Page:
A Short History of Guernsey


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The Channel Island of Guernsey has a unique and fascinating history.  Nestling in the English Channel between France and England the island has been involved with major historical events for centuries.

From c.10,000BC when the island was still connected to mainland France, it was visited by hunter-gatherers and fishermen. As sea levels rose and it became separated from France, it was settled by early farmers w ho built dolmens to bury their dead.  The Romans established the first permanent settlement around St Peter Port.  Guernsey was on the ‘winning side ‘ of the Battle of Hastings (being part of Normandy at that time) but two centuries later became a dependency of the English Crown in exchange for certain privileges that continue to this day.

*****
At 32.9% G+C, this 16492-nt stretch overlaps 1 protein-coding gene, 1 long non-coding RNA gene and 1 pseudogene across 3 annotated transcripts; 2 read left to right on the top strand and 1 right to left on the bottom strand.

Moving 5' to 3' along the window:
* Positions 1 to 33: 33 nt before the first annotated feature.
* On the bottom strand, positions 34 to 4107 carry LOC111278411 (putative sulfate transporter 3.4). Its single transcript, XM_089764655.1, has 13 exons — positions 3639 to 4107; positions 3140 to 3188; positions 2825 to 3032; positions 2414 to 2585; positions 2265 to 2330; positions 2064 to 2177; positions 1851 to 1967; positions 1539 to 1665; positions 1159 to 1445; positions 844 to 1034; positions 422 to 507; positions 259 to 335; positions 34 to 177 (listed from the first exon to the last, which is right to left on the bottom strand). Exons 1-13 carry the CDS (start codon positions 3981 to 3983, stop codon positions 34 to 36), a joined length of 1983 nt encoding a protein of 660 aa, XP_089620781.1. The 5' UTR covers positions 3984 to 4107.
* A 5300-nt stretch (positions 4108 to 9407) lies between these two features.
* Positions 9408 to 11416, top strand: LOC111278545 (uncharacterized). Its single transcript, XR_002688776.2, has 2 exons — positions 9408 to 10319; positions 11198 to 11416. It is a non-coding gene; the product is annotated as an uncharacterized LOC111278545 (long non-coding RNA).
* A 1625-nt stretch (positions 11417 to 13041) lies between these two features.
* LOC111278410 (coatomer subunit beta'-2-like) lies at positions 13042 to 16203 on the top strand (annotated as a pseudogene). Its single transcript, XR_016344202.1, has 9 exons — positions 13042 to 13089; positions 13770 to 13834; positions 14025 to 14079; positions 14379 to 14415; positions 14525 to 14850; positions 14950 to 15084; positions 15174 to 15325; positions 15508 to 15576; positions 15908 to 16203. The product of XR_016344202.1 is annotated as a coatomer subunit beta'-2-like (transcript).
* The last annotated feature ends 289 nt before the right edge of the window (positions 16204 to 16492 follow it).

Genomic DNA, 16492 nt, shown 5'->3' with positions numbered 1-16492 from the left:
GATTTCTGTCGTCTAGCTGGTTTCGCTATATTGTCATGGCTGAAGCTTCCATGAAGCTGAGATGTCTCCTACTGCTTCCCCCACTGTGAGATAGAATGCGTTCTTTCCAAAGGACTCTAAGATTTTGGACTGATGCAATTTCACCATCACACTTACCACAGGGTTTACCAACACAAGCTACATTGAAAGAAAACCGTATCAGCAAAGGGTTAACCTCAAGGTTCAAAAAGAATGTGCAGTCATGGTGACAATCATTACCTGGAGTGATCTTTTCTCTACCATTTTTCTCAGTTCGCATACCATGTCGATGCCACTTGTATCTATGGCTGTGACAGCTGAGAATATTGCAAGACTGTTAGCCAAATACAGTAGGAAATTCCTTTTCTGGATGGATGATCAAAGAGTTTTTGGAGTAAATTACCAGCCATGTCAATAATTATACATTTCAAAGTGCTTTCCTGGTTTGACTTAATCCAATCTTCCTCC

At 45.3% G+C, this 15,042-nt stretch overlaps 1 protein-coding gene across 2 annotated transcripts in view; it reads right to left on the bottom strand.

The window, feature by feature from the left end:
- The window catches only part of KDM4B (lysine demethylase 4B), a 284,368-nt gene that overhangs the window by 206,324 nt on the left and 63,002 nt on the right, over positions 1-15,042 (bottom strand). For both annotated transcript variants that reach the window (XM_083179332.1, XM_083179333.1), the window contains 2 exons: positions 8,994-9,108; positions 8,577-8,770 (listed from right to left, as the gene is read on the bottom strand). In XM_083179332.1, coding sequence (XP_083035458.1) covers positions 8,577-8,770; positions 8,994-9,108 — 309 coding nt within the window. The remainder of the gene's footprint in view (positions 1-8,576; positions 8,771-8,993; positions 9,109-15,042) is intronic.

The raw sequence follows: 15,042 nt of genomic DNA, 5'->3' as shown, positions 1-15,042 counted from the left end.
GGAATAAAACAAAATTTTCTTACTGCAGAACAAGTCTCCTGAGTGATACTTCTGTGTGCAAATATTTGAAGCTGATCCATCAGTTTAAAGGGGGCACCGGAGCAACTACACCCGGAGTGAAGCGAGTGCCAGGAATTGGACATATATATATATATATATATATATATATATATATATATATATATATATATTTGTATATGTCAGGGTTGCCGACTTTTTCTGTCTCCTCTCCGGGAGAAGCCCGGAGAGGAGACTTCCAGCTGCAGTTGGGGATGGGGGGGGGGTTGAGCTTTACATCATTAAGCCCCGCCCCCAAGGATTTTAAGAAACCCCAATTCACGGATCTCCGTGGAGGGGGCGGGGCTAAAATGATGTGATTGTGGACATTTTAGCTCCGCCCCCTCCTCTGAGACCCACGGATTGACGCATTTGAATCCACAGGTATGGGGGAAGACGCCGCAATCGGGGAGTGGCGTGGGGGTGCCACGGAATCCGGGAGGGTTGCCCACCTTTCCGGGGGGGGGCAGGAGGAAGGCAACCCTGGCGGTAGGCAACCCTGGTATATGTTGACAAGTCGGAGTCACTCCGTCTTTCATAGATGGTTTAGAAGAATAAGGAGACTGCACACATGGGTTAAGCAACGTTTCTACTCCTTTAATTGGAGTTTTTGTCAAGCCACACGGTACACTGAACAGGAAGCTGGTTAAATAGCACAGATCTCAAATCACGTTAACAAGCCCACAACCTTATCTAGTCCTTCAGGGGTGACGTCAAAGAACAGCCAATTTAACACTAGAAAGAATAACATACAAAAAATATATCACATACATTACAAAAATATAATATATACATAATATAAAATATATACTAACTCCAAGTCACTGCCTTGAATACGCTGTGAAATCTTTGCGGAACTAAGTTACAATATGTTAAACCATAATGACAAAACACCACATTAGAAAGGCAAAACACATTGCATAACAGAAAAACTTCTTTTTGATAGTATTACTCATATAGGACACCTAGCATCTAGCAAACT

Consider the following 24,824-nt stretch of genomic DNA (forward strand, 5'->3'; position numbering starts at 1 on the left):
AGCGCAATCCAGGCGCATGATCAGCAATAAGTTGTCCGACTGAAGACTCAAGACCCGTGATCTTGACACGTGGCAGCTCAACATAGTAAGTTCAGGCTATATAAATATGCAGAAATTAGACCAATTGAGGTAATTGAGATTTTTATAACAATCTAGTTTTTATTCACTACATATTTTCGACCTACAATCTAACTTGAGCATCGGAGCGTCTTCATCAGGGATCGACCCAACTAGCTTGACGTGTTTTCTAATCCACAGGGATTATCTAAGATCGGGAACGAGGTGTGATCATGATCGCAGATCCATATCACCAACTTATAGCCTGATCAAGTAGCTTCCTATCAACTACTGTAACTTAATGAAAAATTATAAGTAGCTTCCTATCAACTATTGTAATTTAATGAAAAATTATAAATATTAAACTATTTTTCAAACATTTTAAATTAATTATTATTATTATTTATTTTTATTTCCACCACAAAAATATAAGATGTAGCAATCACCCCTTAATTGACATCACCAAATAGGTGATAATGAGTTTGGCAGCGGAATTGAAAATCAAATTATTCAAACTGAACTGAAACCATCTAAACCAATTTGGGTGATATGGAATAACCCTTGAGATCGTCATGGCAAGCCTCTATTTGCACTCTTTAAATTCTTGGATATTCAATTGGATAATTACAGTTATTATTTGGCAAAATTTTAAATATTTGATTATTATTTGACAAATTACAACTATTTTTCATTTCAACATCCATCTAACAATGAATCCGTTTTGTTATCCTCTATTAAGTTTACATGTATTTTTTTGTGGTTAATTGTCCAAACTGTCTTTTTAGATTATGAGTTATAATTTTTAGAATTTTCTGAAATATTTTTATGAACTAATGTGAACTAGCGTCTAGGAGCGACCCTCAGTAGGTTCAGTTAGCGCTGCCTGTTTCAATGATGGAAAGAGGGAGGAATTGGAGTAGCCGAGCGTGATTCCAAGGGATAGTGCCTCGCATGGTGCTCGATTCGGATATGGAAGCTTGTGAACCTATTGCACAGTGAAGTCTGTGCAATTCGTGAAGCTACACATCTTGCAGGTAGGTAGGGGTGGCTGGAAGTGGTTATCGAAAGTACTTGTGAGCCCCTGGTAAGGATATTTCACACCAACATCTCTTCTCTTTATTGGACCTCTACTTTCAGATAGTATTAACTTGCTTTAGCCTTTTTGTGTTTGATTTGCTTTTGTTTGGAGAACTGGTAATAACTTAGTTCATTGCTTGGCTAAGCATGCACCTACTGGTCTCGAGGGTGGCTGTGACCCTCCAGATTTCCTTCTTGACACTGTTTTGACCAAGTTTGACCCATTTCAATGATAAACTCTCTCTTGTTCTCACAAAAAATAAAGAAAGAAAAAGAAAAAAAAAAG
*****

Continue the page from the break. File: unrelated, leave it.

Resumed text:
More recently in the 18th century it played an important role in developing the brandy trade and its privateers threatened the French Navy and the 19th century saw it threatened with invasion from Napoleon and giving refuge to Victor Hugo and was occupied by the Germans in WW2.

The island is known worldwide for The Guernsey (a specific wool jumper), its granite, the rich milk and cream of the unique Guernsey cow, its tomatoes and flowers by post and is now an international finance centre and draws tourists from around the world.

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by Peter Johnston


Blue Ormer Press


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